Definition: party; clique (within a large group); dissension
Definition: party; clique (within a large group); dissension
Sentences Containing 'faction'
``With being an agent of the Bonapartist faction!''
Amidst all the revolutions which faction has ever occasioned in the government of Amsterdam, the prevailing party has at no time accused their predecessors of infidelity in the administration of the bank.
In the attacks which those leading men are continually making upon the importance of one another, and in the defence of their own, consists the whole play of domestic faction and ambition.
Instead of piddling for the little prizes which are to be found in what may be called the paltry raffle of colony faction, they might then hope, from the presumption which men naturally have in their own ability and good fortune, to draw some of the great prizes which sometimes come from the wheel of the great state lottery of British politics.
But the greater part of these proprietors seldom pretend to understand any thing of the business of the company; and when the spirit of faction happens not to prevail among them, give themselves no trouble about it, but receive contentedly such halfyearly or yearly dividend as the directors think proper to make to them.
But the factions of the Greeks were almost always violent and sanguinary; whereas, till the time of the Gracchi, no blood had ever been shed in any Roman faction; and from the time of the Gracchi, the Roman republic may be considered as in reality dissolved.
In the republics of ancient Greece, particularly in Athens, the ordinary courts of justice consisted of numerous, and therefore disorderly, bodies of people, who frequently decided almost at random, or as clamour, faction, and party-spirit, happened to determine.
They are more disposed to examine, and more capable of seeing through, the interested complaints of faction and sedition; and they are, upon that account, less apt to be misled into any wanton or unnecessary opposition to the measures of government.
Times of violent religious controversy have generally been times of equally violent political faction.
When the parish happened to be situated in a great city, it divided all the inhabitants into two parties; and when that city happened, either to constitute itself a little republic, or to be the head and capital of a little republic, as in the case with many of the considerable cities in Switzerland and Holland, every paltry dispute of this kind, over and above exasperating the animosity of all their other factions, threatened to leave behind it, both a new schism in the church, and a new faction in the state.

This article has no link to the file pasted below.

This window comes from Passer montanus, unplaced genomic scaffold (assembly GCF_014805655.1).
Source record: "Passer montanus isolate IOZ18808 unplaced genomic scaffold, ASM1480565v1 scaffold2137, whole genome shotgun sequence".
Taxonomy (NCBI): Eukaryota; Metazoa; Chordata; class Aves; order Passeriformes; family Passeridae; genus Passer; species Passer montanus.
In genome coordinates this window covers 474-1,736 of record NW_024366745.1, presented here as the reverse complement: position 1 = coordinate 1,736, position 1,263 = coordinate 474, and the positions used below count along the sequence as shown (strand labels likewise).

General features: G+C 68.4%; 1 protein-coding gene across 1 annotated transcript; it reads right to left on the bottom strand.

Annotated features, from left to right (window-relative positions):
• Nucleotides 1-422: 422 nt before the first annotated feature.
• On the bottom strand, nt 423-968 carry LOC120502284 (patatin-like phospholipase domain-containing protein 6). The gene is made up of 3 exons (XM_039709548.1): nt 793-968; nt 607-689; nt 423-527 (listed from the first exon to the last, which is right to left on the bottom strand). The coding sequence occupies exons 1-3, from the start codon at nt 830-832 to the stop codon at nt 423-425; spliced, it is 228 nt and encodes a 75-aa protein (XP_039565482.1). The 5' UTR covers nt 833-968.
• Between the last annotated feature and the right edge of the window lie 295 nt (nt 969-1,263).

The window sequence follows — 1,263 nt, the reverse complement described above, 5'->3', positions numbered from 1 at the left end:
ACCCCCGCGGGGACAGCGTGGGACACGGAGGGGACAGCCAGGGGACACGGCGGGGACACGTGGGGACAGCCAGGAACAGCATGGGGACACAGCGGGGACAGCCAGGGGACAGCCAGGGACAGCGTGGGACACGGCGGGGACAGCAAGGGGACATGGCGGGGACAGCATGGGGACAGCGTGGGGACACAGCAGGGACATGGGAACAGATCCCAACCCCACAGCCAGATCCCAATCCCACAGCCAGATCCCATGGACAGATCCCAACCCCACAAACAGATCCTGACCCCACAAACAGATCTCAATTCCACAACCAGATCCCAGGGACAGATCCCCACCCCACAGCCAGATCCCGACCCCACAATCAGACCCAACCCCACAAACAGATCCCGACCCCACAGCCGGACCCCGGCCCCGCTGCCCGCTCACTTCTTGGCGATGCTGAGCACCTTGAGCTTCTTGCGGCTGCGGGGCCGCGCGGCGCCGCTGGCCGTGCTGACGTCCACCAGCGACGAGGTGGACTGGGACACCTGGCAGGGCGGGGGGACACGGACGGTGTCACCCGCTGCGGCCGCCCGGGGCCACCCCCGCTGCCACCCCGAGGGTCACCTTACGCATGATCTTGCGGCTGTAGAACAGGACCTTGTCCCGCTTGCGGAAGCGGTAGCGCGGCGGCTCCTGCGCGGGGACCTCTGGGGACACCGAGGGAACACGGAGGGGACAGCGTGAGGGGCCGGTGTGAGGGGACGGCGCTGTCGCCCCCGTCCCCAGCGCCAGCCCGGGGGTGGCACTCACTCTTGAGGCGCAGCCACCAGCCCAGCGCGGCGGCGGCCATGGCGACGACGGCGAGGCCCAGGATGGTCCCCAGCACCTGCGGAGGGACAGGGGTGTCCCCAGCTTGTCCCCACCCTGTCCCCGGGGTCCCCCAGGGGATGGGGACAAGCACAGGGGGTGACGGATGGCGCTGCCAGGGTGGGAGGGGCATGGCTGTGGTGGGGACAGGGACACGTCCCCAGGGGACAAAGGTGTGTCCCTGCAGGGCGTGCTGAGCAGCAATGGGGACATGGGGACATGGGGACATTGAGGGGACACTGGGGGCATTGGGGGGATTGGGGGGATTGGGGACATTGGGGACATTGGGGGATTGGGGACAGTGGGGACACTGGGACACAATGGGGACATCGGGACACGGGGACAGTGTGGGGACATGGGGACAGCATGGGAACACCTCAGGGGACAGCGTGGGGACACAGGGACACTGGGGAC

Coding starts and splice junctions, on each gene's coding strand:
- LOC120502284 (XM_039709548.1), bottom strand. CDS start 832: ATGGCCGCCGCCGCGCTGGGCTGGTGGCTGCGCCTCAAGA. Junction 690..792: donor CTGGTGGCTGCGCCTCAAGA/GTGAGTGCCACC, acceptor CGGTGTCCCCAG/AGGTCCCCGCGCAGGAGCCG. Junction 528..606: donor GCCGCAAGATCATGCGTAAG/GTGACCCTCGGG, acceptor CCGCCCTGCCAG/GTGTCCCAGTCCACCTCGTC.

Faction, combined with the interest of smuggling merchants, raised so violent, though so unjust a clamour, against that bill, that the minister thought proper to drop it; and, from a dread of exciting a clamour of the same kind, none of his successors have dared to resume the project.
The distance of those provinces from the capital, from the principal seat of the great scramble of faction and ambition, makes them enter less into the views of any of the contending parties, and renders them more indifferent and impartial spectators of the conduct of all.
I desired you would let me know, by a letter, when party and faction were extinguished; judges learned and upright; pleaders honest and modest, with some tincture of common sense, and Smithfield blazing with pyramids of law books; the young nobility’s education entirely changed; the physicians banished; the female _Yahoos_ abounding in virtue, honour, truth, and good sense; courts and levees of great ministers thoroughly weeded and swept; wit, merit, and learning rewarded; all disgracers of the press in prose and verse condemned to eat nothing but their own cotton, and quench their thirst with their own ink.
For,” said he, “as flourishing a condition as we may appear to be in to foreigners, we labour under two mighty evils: a violent faction at home, and the danger of an invasion, by a most potent enemy, from abroad.
For, as to that infamous practice of acquiring great employments by dancing on the ropes, or badges of favour and distinction by leaping over sticks and creeping under them, the reader is to observe, that they were first introduced by the grandfather of the emperor now reigning, and grew to the present height by the gradual increase of party and faction.